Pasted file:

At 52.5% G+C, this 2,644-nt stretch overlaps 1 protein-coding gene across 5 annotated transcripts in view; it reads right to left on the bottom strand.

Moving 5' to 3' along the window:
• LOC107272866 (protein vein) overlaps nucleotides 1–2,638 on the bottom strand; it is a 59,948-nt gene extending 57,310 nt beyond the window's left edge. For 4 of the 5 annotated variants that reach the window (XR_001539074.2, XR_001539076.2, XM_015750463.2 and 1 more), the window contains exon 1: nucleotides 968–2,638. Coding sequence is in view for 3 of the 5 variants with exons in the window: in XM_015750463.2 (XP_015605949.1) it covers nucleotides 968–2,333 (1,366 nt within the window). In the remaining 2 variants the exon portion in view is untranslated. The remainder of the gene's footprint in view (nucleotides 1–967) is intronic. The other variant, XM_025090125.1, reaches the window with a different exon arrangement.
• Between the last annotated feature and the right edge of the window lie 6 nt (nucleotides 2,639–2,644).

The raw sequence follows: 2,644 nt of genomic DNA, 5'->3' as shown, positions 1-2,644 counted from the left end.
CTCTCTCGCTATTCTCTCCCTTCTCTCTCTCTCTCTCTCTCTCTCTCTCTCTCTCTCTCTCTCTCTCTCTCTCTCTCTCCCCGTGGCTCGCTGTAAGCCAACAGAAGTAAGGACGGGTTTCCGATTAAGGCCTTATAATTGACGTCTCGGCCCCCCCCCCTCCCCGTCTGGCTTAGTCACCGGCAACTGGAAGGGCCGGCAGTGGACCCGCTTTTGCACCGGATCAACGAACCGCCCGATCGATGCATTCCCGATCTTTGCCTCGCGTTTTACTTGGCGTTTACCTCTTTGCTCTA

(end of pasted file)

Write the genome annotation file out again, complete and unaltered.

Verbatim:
At 52.5% G+C, this 2,644-nt stretch overlaps 1 protein-coding gene across 5 annotated transcripts in view; it reads right to left on the bottom strand.

Moving 5' to 3' along the window:
• LOC107272866 (protein vein) overlaps nucleotides 1–2,638 on the bottom strand; it is a 59,948-nt gene extending 57,310 nt beyond the window's left edge. For 4 of the 5 annotated variants that reach the window (XR_001539074.2, XR_001539076.2, XM_015750463.2 and 1 more), the window contains exon 1: nucleotides 968–2,638. Coding sequence is in view for 3 of the 5 variants with exons in the window: in XM_015750463.2 (XP_015605949.1) it covers nucleotides 968–2,333 (1,366 nt within the window). In the remaining 2 variants the exon portion in view is untranslated. The remainder of the gene's footprint in view (nucleotides 1–967) is intronic. The other variant, XM_025090125.1, reaches the window with a different exon arrangement.
• Between the last annotated feature and the right edge of the window lie 6 nt (nucleotides 2,639–2,644).

The raw sequence follows: 2,644 nt of genomic DNA, 5'->3' as shown, positions 1-2,644 counted from the left end.
CTCTCTCGCTATTCTCTCCCTTCTCTCTCTCTCTCTCTCTCTCTCTCTCTCTCTCTCTCTCTCTCTCTCTCTCTCTCTCCCCGTGGCTCGCTGTAAGCCAACAGAAGTAAGGACGGGTTTCCGATTAAGGCCTTATAATTGACGTCTCGGCCCCCCCCCCTCCCCGTCTGGCTTAGTCACCGGCAACTGGAAGGGCCGGCAGTGGACCCGCTTTTGCACCGGATCAACGAACCGCCCGATCGATGCATTCCCGATCTTTGCCTCGCGTTTTACTTGGCGTTTACCTCTTTGCTCTA